Creative careers?
June 27, 2009 4:50 AM   Subscribe

Help me advise my sister-in-law on a creative career path!

My 21-year-old sister-in-law and has supported herself for several years cutting and styling hair. She'd like to move on to a career in something creative; she just doesn't know what. She doesn't have a college degree and realizes that she needs to/wants to pursue that path.

She loves fashion and interior design, so I've encouraged her to consider colleges and universities with those programs. I think she'd be well-suited to a career that's creative, but that would allow her to work with people (that's what she's enjoyed about hair styling).

Does anyone have experience with fashion (fashion buying or design or styling) or interior design that they'd be willing to share? Do you know anyone working in these fields and loving it?

By the way, my husband and I live in NYC, and she may come out here for college, which would open up her options for programs.

Thanks, guys!
posted by cymru_j to Work & Money (3 answers total) 2 users marked this as a favorite
Does she have a portfolio or hair styling work?

Another option that might be worth considering is becoming a make up artist.
I have a few friends in creative industries (web design,visual merchandising,beauty product marketing,beauty product buying)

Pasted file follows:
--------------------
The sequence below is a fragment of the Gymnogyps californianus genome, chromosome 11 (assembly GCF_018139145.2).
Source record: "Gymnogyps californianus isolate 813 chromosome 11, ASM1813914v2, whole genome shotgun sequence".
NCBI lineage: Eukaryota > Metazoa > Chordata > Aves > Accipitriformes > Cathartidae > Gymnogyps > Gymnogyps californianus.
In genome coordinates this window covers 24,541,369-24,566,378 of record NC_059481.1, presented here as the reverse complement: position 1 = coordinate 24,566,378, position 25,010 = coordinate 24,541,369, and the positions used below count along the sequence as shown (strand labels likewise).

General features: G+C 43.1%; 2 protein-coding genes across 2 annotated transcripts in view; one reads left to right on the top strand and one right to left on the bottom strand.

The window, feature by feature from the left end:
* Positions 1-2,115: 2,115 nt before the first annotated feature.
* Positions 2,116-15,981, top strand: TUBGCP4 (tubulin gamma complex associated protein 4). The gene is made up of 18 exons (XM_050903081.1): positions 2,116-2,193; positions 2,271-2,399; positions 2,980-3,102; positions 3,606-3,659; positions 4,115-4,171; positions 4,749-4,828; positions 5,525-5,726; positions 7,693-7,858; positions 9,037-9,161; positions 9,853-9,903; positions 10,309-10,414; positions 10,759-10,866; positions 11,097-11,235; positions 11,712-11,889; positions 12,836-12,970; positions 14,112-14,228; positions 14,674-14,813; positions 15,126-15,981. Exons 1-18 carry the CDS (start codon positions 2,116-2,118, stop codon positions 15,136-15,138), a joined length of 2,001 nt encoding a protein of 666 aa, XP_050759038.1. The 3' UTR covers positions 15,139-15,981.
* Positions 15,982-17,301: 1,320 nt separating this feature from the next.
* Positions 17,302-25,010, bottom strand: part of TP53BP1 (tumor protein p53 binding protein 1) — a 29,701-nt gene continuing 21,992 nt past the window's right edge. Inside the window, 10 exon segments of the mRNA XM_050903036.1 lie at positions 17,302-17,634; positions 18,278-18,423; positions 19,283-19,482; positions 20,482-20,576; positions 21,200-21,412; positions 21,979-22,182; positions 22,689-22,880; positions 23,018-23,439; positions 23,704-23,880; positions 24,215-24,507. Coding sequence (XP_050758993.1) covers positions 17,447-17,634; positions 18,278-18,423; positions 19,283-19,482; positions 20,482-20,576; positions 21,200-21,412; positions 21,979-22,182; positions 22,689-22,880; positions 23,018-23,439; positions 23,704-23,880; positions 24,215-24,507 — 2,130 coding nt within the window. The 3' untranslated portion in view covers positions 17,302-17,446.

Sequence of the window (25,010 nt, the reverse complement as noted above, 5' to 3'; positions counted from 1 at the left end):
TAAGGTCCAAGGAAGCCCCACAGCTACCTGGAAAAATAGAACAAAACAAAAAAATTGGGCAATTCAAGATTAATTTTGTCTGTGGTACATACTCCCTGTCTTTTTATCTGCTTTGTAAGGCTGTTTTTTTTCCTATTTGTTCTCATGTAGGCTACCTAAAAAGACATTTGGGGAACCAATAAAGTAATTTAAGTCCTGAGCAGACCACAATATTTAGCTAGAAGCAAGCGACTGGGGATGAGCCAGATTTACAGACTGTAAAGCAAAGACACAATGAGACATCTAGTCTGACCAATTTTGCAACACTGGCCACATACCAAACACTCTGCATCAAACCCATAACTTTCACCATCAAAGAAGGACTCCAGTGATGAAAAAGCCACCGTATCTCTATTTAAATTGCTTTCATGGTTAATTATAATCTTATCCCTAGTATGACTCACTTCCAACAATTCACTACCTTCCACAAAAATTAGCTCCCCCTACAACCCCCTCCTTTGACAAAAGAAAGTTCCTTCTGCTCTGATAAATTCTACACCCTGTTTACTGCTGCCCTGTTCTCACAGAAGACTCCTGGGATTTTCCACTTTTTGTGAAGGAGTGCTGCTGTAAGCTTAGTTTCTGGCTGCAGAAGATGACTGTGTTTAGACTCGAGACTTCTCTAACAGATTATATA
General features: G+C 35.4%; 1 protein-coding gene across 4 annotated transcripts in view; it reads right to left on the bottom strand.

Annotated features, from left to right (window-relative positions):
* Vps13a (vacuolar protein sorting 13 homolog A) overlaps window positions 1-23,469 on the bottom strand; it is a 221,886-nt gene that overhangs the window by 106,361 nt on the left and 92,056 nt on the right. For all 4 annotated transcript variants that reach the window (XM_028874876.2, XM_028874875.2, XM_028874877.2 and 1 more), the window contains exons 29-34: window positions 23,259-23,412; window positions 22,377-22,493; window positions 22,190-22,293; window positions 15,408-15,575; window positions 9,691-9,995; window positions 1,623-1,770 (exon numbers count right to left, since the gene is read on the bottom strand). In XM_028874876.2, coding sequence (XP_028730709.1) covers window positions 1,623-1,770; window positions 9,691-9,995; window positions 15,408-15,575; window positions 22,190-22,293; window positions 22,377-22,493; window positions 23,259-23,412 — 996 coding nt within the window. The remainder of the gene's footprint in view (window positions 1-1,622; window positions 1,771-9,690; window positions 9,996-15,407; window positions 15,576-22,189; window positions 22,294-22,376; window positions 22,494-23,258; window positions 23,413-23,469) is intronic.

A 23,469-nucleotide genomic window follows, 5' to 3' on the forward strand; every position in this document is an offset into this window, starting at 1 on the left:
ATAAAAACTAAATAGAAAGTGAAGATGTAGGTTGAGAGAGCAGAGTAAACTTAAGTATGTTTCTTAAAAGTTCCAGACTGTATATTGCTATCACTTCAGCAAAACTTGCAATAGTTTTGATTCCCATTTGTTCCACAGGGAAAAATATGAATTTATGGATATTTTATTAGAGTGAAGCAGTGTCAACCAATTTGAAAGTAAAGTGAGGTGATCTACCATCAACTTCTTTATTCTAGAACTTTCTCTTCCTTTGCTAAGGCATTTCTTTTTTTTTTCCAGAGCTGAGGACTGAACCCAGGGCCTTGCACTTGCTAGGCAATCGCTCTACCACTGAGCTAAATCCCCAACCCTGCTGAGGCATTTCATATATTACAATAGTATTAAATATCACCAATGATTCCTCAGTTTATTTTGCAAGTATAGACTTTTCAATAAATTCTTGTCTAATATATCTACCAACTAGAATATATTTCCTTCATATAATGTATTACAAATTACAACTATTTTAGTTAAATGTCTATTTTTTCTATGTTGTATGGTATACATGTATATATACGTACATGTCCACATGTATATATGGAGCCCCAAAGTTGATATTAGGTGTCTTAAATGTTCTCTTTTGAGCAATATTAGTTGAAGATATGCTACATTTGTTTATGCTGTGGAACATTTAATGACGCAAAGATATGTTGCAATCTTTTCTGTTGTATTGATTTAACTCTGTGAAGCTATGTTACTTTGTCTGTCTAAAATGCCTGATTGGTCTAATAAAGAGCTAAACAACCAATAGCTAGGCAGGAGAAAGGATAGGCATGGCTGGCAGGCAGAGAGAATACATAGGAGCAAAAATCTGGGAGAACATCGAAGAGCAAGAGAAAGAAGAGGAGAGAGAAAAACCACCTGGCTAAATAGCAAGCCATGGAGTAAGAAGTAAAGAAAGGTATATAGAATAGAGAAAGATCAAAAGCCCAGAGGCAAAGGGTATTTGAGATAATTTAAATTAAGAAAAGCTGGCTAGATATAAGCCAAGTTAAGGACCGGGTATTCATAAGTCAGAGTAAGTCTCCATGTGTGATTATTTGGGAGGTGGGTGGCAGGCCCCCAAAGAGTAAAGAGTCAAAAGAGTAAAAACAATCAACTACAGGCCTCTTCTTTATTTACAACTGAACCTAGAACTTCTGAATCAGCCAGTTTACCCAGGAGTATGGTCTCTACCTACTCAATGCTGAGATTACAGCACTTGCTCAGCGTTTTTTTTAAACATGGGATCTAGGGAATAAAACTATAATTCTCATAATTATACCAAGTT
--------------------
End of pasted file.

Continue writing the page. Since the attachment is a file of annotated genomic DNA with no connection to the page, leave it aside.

Please free to mail me if you have some specific questions.
posted by errspy at 6:47 AM on June 27, 2009

Model Mayhem is a good resource in building a portfolio. She can create a profile as a "Hair Stylist, Makeup Artist, and Wardrobe Stylist" and network with photographers and models. She can style a shoot in exchange for prints and put a nice portfolio together.

Here's a neat little interview from Doe Deere about her makeup line.

Here's a little article by Amelia Arsenic about learning new skills that mentions how she started her makeup line, internships, and wigmaking.
posted by Juliet Banana at 8:07 AM on June 27, 2009

I don't know the right choice for her, but it might help to understand where some people go wrong.

1. They choose field x, thinking it will allow them near-total creative freedom, but realize after a few years that their independence is almost wholly compromised by client constraint (client wants, needs, demands, money, time, etc.)

2. They prefer what I call "bit creativity" (a lot of small projects like hair-styling, bread baking, pottery, painting), but choose interior design, architecture, music, etc., careers with projects that are a magnitude more involved, that require a great deal of forbearance with respect to planning, negotiation, and execution.

3. They like working with people, but choose an isolated career (painting, pottery) or like working independently, but choose a people-intensive career (fashion).

In summary, something like:

Creative Freedom Allowed: (1 [low] - 10 [high])
Project Size and Complexity: (1 [low] - 10 [high])
Social Interaction: (1 [low] - 10 [high])

Hairstyling, for example, would be: 3, 2, 10
Interior Design: 1, 7-10, 5
Fashion Design: 8, 2-5, 10
Architecture: 5, 8-10, 7
Painting: 10, 1-10, 1

I guess my advice is to use these to narrow her choices.

Note that money is a constraint that forces most artists to bend, sometimes a lot more than they want to. I make it sound easy to narrow one's choices using these criteria, but adding the monetary variable makes it a whole lot more difficult.

I hope this helps some, and sorry if it's more theory than application.
posted by foooooogasm at 8:24 AM on June 27, 2009 [10 favorites]

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